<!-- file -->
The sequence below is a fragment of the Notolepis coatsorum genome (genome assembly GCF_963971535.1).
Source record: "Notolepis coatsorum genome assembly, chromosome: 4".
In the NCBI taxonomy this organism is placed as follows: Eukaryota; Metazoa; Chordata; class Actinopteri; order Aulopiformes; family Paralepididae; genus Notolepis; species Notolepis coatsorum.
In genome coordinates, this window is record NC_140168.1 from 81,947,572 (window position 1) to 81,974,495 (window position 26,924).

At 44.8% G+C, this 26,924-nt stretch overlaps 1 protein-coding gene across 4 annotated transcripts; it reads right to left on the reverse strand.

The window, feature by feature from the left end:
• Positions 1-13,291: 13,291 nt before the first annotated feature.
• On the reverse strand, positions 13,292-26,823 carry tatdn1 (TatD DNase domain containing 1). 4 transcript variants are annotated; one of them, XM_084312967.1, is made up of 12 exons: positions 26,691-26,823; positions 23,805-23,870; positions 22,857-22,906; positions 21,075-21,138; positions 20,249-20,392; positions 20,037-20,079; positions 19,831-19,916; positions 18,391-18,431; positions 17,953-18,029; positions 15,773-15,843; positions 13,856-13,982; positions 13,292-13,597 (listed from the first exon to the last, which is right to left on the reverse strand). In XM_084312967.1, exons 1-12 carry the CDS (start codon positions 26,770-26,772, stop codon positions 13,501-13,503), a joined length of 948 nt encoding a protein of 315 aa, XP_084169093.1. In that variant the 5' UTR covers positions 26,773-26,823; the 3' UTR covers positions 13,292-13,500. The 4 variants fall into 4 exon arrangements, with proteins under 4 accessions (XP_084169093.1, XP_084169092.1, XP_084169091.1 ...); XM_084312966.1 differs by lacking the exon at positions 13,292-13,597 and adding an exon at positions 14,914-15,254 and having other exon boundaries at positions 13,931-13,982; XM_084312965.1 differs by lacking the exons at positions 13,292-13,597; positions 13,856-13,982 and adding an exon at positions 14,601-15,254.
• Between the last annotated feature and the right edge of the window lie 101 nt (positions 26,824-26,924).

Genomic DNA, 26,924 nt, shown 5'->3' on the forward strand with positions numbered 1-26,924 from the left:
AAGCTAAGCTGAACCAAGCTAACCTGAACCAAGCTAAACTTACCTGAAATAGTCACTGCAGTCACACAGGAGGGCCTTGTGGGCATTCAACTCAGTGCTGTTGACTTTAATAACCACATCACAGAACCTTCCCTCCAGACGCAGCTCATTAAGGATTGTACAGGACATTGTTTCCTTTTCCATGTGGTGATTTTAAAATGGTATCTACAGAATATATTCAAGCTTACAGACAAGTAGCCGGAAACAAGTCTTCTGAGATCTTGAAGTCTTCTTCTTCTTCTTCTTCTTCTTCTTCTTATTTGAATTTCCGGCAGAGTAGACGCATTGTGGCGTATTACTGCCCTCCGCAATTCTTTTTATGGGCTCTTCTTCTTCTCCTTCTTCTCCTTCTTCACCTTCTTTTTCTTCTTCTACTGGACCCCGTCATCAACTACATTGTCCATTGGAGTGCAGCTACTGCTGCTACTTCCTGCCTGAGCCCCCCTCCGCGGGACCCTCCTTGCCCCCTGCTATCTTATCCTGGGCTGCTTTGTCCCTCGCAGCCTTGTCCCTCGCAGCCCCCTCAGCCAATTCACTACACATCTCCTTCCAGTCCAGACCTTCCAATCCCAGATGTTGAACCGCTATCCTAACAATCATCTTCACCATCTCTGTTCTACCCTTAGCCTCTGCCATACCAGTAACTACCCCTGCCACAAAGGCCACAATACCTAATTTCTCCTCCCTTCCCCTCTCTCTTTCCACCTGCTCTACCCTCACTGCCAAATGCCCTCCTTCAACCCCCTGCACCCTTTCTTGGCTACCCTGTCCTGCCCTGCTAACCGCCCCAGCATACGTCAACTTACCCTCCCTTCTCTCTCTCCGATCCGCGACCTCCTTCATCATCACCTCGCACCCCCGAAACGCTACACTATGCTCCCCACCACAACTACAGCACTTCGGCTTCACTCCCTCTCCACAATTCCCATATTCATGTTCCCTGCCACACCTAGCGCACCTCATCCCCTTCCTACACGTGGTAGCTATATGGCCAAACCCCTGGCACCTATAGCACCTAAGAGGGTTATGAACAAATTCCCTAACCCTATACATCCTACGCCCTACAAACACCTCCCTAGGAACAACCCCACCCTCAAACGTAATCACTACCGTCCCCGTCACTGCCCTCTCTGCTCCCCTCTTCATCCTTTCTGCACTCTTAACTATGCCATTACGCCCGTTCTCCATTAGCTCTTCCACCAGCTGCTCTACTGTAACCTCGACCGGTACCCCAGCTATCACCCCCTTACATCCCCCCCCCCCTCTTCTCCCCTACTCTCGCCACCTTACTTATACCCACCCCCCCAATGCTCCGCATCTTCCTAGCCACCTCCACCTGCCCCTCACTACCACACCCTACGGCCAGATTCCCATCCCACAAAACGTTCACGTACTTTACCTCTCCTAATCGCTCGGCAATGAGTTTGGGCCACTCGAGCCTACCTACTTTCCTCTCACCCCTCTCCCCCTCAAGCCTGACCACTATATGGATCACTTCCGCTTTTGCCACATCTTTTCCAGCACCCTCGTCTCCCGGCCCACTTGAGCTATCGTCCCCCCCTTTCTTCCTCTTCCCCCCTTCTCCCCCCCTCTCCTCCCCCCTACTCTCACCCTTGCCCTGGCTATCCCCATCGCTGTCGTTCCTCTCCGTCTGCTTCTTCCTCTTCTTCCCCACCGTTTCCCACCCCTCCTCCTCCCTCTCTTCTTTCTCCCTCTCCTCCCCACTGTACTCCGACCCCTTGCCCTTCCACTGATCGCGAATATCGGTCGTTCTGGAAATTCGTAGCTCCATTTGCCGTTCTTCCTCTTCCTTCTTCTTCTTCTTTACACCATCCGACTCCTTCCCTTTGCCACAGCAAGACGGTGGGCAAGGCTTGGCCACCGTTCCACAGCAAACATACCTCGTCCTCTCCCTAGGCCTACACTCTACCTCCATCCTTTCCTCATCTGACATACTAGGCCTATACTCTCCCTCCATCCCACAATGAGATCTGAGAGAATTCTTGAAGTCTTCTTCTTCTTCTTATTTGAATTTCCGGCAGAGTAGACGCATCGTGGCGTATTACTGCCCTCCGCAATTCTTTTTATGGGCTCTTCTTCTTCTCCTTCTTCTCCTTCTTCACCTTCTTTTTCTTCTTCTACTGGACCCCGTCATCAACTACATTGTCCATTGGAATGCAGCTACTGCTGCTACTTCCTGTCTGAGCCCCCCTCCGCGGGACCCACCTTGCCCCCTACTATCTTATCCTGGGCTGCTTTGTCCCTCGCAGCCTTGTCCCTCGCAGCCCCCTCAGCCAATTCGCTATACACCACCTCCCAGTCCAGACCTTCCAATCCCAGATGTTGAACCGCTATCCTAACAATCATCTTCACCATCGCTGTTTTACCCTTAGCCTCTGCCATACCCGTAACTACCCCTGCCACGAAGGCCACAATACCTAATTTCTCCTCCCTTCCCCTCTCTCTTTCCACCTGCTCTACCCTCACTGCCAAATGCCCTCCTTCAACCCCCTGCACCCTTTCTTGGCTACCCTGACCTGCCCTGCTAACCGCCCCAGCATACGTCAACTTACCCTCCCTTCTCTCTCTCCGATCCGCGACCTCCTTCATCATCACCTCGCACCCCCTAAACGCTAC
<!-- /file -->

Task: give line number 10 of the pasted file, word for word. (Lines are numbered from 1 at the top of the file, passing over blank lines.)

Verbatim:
Genomic DNA, 26,924 nt, shown 5'->3' on the forward strand with positions numbered 1-26,924 from the left: